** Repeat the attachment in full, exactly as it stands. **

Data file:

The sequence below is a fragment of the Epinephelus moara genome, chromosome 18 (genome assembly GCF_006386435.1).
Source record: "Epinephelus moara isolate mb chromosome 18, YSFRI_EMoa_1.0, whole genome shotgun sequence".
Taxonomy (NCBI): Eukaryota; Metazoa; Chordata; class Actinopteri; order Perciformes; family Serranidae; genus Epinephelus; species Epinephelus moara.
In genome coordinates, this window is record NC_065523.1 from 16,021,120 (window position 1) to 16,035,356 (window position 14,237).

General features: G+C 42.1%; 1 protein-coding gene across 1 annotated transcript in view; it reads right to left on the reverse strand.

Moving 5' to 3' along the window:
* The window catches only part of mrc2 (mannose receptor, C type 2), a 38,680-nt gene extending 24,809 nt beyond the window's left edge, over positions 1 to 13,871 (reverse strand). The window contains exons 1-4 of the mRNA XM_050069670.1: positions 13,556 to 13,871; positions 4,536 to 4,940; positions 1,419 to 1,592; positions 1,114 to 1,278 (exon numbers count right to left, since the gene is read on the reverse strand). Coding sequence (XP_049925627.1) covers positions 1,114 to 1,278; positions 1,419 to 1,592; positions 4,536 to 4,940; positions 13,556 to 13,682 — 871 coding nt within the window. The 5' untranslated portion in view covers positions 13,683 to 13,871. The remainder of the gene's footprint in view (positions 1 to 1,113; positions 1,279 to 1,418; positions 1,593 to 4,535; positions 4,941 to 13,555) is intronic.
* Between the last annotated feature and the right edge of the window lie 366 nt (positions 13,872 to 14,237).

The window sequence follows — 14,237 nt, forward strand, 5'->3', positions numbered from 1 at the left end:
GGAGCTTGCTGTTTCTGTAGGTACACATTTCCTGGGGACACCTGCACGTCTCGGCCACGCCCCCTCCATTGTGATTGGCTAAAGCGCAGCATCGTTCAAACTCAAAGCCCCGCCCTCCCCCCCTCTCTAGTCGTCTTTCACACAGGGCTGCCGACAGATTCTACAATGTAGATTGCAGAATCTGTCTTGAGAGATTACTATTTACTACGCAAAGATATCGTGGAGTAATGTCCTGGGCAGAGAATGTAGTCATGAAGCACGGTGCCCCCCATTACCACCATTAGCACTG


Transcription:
The sequence below is a fragment of the Epinephelus moara genome, chromosome 18 (genome assembly GCF_006386435.1).
Source record: "Epinephelus moara isolate mb chromosome 18, YSFRI_EMoa_1.0, whole genome shotgun sequence".
Taxonomy (NCBI): Eukaryota; Metazoa; Chordata; class Actinopteri; order Perciformes; family Serranidae; genus Epinephelus; species Epinephelus moara.
In genome coordinates, this window is record NC_065523.1 from 16,021,120 (window position 1) to 16,035,356 (window position 14,237).

General features: G+C 42.1%; 1 protein-coding gene across 1 annotated transcript in view; it reads right to left on the reverse strand.

Moving 5' to 3' along the window:
* The window catches only part of mrc2 (mannose receptor, C type 2), a 38,680-nt gene extending 24,809 nt beyond the window's left edge, over positions 1 to 13,871 (reverse strand). The window contains exons 1-4 of the mRNA XM_050069670.1: positions 13,556 to 13,871; positions 4,536 to 4,940; positions 1,419 to 1,592; positions 1,114 to 1,278 (exon numbers count right to left, since the gene is read on the reverse strand). Coding sequence (XP_049925627.1) covers positions 1,114 to 1,278; positions 1,419 to 1,592; positions 4,536 to 4,940; positions 13,556 to 13,682 — 871 coding nt within the window. The 5' untranslated portion in view covers positions 13,683 to 13,871. The remainder of the gene's footprint in view (positions 1 to 1,113; positions 1,279 to 1,418; positions 1,593 to 4,535; positions 4,941 to 13,555) is intronic.
* Between the last annotated feature and the right edge of the window lie 366 nt (positions 13,872 to 14,237).

The window sequence follows — 14,237 nt, forward strand, 5'->3', positions numbered from 1 at the left end:
GGAGCTTGCTGTTTCTGTAGGTACACATTTCCTGGGGACACCTGCACGTCTCGGCCACGCCCCCTCCATTGTGATTGGCTAAAGCGCAGCATCGTTCAAACTCAAAGCCCCGCCCTCCCCCCCTCTCTAGTCGTCTTTCACACAGGGCTGCCGACAGATTCTACAATGTAGATTGCAGAATCTGTCTTGAGAGATTACTATTTACTACGCAAAGATATCGTGGAGTAATGTCCTGGGCAGAGAATGTAGTCATGAAGCACGGTGCCCCCCATTACCACCATTAGCACTG